The Cardinal Edge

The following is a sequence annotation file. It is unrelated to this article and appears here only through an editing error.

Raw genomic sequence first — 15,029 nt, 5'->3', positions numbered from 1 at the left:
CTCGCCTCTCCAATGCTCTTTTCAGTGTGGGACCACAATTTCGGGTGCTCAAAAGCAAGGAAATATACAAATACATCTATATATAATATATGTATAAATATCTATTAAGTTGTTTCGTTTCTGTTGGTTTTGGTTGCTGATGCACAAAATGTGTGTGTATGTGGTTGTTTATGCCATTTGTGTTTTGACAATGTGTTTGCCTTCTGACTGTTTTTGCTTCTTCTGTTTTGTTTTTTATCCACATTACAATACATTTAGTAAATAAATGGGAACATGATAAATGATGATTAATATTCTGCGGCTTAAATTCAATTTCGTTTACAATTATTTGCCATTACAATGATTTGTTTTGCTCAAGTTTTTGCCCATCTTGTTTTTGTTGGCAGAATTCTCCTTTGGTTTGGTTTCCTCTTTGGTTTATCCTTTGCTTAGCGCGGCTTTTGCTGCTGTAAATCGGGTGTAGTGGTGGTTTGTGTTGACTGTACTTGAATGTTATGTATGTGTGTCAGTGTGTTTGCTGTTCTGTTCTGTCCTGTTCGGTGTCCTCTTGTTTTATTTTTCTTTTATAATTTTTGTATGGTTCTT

Protein prenylation, a common lipid post-translational modification, is required for growth and development in eukaryotes. One type, , but its biological function is not well known. The moss Physcomitrella patens (P. patens) was used as a model organism due to its simple structure, limited cell types, sequenced genome, and its high gene targeting efficiency. P. patens has one copy of Rab-GGT α subunit (PpRGTA1) and two copies of β subunit (PpRGTB1 and PpRGTB2). It has been found that the knockout of either PpRGTB1 or PpRGTB2 results in no visible phenotype, which indicates that these genes must be functionally redundant. The knockout of both PpRGTB1 and PpRGTB2 genes has shown to be lethal, which means Rab-GGT is required for viability. To determine the function of Rab-GGT, we used the RNA interference approach to down-regulate the expression level of PpRGTB2 in the PpRGTB1 knockout background to observe these phenotypic changes. P. patens grows in long thread-like filaments made of cells, also called protonema. Protonema includes two different cell types, chloronema and caulonema. Each of these cell types has distinct features that can be observed and quantified. This study focuses on quantifying P. patens’ distinctive features in cell size, width, and the amount of protruding caulonema present in the wildtype vs PpRGTB2 knockdown lines. The observed defects indicate the RGTB2 gene plays a vital role in moss growth and development.